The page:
Beijing and Washington agreed to share technology to reduce emissions.
In 2015, governments agreed in Paris to jointly cut greenhouse gas emissions enough to keep the global temperature rise “well below” 2 degrees Celsius (3.6 degrees Fahrenheit) since pre-industrial times, with a more stringent target of trying to keep warming to 1.5 degrees Celsius (2.7 degrees Fahrenheit) preferred.
Both Washington and Beijing recognize that there’s a gap between efforts taken globally to reduce climate pollution and the goals of the Paris deal, Xie said.
“So we will jointly strengthen climate action and cooperation with respect to our respective national situations,” he said.
A U.S.-China bilateral agreement in 2014 gave a huge push to the creation of the historic Paris accord the following year, but that cooperation stopped with the Trump administration, which pulled the U.S. out of the pact. The Biden administration brought the U.S. back into that deal, but has clashed with China on other issues such as cybersecurity, human rights and Chinese territorial claims.
“While this is not a gamechanger in the way the 2014 U.S.-China climate deal was, in many ways it’s just as much of a step forward given the geopolitical state of the relationship,” said Thom Woodroofe, an expert in U.S.-China climate talks. “It means the intense level of U.S.-China dialogue on climate can now begin to translate into cooperation.”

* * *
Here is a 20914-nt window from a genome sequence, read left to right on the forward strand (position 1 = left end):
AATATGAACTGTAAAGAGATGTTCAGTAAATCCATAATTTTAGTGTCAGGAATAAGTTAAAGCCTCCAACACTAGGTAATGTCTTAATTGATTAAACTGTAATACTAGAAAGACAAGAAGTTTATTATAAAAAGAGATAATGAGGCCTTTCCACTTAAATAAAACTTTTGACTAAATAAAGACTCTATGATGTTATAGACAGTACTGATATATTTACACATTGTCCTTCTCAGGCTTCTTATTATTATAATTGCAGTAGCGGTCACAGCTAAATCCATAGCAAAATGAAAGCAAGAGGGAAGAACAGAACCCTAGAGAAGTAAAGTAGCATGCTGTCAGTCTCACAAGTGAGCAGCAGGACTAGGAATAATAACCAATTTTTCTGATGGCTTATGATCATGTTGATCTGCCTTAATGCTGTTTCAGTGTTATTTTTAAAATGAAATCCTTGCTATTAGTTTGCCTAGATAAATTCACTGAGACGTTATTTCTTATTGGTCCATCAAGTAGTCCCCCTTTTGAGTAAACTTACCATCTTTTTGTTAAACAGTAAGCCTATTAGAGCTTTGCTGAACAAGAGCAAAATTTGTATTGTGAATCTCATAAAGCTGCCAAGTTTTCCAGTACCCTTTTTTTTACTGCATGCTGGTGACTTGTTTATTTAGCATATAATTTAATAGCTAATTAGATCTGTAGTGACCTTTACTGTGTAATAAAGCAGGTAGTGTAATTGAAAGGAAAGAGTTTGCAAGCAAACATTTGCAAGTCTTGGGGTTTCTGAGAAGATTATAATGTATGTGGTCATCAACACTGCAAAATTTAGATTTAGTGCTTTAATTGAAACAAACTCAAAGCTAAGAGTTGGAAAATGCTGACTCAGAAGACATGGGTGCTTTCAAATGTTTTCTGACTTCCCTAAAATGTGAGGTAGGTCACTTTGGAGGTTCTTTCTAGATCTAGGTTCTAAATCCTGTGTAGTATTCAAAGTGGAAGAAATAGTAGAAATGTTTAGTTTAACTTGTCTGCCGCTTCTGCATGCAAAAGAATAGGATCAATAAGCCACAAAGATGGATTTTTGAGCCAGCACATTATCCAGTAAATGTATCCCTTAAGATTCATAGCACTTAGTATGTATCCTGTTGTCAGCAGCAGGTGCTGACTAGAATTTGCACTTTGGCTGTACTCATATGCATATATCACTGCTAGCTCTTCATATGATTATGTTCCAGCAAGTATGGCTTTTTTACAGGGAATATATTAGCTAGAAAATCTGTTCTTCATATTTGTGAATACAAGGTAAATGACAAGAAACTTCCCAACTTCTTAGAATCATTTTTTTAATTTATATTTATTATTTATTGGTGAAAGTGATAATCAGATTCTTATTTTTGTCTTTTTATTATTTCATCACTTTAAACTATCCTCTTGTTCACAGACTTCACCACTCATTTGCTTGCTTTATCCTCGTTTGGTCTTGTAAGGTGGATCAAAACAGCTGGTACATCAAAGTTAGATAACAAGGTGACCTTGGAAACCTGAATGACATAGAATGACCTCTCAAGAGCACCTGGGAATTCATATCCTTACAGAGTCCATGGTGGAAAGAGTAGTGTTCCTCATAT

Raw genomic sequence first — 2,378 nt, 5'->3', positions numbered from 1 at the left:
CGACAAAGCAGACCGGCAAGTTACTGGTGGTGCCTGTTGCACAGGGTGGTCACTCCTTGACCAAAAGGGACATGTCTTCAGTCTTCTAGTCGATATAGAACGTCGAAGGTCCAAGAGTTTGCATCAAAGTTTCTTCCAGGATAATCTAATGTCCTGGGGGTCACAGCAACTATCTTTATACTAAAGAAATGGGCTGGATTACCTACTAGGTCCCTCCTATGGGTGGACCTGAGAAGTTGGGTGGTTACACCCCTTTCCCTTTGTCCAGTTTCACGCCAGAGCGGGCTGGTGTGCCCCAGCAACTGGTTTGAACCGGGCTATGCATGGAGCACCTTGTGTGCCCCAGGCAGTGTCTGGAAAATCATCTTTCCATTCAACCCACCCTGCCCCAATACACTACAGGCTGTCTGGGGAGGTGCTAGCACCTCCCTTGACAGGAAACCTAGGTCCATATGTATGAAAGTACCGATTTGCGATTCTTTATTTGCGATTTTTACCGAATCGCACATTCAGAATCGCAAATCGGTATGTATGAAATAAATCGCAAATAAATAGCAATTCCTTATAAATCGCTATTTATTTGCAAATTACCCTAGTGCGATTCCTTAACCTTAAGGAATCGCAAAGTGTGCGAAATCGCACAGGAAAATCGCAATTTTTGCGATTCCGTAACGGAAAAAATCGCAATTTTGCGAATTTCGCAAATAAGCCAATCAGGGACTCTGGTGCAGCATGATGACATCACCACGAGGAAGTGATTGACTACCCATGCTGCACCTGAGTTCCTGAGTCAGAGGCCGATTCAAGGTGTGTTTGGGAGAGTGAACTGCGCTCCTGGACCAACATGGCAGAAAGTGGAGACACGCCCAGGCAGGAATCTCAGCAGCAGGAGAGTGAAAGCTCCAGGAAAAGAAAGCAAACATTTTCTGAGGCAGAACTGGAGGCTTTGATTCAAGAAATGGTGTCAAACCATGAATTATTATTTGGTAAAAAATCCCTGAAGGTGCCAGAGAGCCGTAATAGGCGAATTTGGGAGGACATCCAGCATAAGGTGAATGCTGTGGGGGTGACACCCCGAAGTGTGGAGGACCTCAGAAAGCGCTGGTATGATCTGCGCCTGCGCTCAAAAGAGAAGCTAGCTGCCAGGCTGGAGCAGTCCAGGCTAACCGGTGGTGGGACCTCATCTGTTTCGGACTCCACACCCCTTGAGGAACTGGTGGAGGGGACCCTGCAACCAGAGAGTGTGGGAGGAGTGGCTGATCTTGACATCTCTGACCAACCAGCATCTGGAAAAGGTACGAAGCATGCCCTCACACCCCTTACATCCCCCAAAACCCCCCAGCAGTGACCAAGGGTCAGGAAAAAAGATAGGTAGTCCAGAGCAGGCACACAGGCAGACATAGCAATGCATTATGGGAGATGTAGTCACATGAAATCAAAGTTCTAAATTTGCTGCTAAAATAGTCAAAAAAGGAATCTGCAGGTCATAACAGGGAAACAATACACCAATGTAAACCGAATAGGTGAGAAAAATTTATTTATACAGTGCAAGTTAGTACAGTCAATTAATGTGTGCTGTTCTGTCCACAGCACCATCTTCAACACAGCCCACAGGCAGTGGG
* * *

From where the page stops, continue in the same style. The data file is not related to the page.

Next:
The gesture of goodwill came just days after President Joe Biden blamed Chinese President Xi Jinping’s and Russian President Vladimir Putin’s failure to attend talks in person for the lack of more progress in climate negotiations.
The U.S. and China will also revive a working group that will “meet regularly to address the climate crisis and advance the multilateral process, focusing on enhancing concrete actions in this decade,” the declaration said.
Both Washington and Beijing intend to update the world on their new national targets for 2035 in 2025 — a move that is particularly significant for China. The declaration also said China will “make best efforts to accelerate” its plans to reduce coal consumption in the second half of this decade.
But some experts noted the deal was short on commitments that would significantly reduce heat-trapping gases.
“It’s a good sign that the world’s two biggest emitters can actually work together to face the biggest crisis of humanity but there’s not a lot of meat there after the methane stuff,” said Byford Tsang, a China policy analyst for the European think tank E3G.
Britain’s Alok Sharma, who is chairing the COP26 negotiations, acknowledged that “significant issues remain unresolved” in the broader talks among all the nations attending the conference.
“My big, big ask of all of you is to please come armed with the currency of compromise,” he told negotiators. “What we agree in Glasgow will set the future for our children and grandchildren, and I know that we will not want to fail them.”